Inside a spacious home in the suburbs of Seattle, a group of young men are going through a technology detox.
They’re recovering gaming addicts, sent here from across the country for treatment at reSTART, an inpatient rehab for people whose lives have been destroyed by video games.
In 2018, the World Health Organization added “gaming disorder” to its International Classification of Diseases. That’s a long-awaited nod from the medical community that Hilarie Cash, founder and chief clinical officer of reSTART, has been hoping for since she opened reSTART nine years ago.
“People tend to think it can’t be real, but they are misled,” Cash told VICE News. “Because if you’re a gaming addict and you’re actively gaming your brain is going to light up the same way someone who’s high on cocaine, the same way their brain lights up.”
But despite its new recognition by the WHO, there’s no scientific consensus as to whether gaming addiction is a real disorder, and some academics are pushing back on the WHO’s classification, saying there needs to be further research.
Treatment at reSTART isn’t cheap. The first phase of the program, which includes no contact with the outside world and daily therapy sessions, usually lasts two months and costs $30,000. After that, recovering gaming addicts live in halfway houses — apartments leased by reSTART — with their fellow patients. The second phase costs $7,000 a month. In just about every case, the rehab is paid for by the patient’s parents. Patients in the program are typically in their early twenties, but some are as old as 30.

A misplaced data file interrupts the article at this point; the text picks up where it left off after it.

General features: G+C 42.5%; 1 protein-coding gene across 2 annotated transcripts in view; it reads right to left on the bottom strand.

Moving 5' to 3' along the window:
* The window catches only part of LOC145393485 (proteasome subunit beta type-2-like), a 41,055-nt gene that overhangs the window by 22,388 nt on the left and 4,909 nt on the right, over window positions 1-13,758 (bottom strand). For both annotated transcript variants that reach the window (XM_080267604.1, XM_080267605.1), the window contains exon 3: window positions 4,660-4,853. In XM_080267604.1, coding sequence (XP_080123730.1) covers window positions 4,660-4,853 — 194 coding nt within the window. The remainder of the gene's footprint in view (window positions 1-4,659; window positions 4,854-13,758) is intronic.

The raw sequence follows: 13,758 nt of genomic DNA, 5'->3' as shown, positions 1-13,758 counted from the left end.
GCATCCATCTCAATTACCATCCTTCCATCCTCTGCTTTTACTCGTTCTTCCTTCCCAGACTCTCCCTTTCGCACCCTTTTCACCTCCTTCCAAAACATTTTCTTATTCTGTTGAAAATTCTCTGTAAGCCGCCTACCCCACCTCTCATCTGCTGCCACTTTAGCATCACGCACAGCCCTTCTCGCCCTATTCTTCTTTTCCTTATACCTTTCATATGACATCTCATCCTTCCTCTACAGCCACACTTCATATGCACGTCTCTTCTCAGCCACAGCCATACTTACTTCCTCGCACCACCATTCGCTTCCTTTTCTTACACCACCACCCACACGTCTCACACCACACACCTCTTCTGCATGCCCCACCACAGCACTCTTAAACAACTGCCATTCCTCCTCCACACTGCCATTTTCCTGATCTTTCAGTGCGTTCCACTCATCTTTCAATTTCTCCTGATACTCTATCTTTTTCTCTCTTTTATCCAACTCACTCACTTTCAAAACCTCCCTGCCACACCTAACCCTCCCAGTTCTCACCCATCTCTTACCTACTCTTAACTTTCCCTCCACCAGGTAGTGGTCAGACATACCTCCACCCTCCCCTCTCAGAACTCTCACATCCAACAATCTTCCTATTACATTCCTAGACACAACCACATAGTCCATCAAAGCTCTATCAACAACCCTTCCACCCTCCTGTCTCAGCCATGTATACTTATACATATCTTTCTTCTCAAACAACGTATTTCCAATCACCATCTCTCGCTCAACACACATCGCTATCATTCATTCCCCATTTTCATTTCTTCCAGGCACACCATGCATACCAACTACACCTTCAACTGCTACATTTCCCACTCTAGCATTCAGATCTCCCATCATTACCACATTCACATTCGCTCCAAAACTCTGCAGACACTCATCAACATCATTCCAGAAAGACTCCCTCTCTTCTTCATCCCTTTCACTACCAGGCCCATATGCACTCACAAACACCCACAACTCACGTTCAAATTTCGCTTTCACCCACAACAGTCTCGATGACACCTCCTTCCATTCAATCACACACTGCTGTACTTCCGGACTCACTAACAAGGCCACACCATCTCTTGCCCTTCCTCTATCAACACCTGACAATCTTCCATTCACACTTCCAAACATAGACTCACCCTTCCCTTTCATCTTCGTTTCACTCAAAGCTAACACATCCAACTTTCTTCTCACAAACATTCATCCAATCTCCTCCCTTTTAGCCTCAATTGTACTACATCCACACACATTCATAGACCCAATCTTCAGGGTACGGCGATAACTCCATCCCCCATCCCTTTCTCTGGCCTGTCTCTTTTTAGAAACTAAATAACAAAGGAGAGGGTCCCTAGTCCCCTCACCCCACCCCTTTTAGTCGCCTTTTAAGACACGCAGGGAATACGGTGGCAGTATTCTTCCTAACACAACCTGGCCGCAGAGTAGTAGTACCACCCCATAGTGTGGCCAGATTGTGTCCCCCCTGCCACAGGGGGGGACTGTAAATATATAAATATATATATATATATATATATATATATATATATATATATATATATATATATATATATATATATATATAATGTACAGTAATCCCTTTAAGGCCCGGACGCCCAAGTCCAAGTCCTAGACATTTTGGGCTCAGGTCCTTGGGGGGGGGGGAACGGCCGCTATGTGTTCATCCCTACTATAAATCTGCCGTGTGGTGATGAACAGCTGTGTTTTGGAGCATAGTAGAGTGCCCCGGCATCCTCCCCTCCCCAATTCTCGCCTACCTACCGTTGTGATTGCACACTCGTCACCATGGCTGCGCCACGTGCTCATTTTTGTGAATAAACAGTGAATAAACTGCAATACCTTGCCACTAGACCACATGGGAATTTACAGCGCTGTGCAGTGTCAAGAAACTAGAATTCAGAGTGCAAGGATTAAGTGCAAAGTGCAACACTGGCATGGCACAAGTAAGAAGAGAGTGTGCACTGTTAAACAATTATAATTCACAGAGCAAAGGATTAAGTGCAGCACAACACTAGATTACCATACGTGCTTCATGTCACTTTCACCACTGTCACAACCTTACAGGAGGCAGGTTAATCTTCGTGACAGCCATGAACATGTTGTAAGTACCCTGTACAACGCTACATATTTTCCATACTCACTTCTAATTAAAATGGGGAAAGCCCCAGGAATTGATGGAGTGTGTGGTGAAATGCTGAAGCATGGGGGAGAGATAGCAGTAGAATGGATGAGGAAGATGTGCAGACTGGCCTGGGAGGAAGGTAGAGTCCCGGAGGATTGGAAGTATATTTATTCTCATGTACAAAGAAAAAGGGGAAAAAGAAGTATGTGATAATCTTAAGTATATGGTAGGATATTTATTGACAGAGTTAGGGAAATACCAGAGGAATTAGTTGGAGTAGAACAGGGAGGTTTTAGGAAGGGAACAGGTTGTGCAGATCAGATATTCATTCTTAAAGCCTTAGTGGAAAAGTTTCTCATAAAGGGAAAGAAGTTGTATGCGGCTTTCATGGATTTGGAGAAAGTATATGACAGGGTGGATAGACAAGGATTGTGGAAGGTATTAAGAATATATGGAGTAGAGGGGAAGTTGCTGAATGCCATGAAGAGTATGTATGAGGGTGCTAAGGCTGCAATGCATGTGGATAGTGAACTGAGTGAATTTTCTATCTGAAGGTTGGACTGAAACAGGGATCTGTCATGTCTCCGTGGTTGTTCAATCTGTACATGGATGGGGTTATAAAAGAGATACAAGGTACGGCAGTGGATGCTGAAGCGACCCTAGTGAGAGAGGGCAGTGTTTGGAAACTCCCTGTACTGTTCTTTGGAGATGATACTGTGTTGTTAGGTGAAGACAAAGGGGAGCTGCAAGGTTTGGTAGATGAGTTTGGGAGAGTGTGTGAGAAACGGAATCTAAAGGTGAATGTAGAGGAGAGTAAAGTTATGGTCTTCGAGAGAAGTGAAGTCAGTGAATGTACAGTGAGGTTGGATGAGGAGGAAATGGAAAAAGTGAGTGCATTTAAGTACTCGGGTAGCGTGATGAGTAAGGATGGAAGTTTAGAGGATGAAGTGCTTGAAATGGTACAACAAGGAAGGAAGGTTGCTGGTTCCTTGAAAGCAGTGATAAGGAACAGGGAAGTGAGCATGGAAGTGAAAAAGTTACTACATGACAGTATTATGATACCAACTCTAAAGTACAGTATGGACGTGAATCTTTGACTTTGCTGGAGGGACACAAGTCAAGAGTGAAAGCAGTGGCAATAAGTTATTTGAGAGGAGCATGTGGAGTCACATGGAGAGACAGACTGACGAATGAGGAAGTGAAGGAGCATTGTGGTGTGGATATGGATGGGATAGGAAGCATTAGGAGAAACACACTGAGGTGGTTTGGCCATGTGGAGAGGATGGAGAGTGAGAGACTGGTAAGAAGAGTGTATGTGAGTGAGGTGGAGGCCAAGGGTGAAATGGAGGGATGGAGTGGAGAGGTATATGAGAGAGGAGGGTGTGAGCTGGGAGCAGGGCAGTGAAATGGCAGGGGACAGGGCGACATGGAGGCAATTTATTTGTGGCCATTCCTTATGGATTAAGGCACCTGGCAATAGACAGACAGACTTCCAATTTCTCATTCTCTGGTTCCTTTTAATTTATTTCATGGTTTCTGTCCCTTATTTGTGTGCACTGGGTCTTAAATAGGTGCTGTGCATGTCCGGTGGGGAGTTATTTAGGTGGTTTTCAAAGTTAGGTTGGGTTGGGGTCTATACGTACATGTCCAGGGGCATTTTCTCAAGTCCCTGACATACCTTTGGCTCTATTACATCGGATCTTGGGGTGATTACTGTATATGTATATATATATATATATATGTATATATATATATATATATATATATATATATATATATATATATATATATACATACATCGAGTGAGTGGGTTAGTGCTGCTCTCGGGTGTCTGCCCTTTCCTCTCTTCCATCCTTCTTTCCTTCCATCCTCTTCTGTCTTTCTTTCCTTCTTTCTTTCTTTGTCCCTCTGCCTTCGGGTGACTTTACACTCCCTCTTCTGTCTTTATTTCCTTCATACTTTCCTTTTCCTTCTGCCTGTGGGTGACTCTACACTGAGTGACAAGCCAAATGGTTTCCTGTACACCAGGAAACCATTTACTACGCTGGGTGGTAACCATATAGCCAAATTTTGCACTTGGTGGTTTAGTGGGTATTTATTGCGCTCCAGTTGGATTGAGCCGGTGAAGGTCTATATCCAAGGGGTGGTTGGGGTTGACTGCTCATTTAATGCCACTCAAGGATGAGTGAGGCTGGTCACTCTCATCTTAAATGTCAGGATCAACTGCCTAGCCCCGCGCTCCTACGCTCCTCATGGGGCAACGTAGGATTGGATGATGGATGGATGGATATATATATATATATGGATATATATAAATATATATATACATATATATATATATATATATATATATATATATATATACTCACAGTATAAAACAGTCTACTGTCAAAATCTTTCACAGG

“I mean I may be almost 30 years old but I’ve never actually functioned as a true adult,” Kevin, a patient at reSTART, told VICE News. “Paying my own bills, go to things on time, go make my own food. Things like that. Those are all things that I’ve never fully accomplished.”
At reSTART, patients learn how to use technology responsibly — and how to function without it. Cash says there’s currently a waiting list to get into the program.
VICE News met with some gaming addicts and the clinicians who treat them as they try to participate in an open world, free of gaming.
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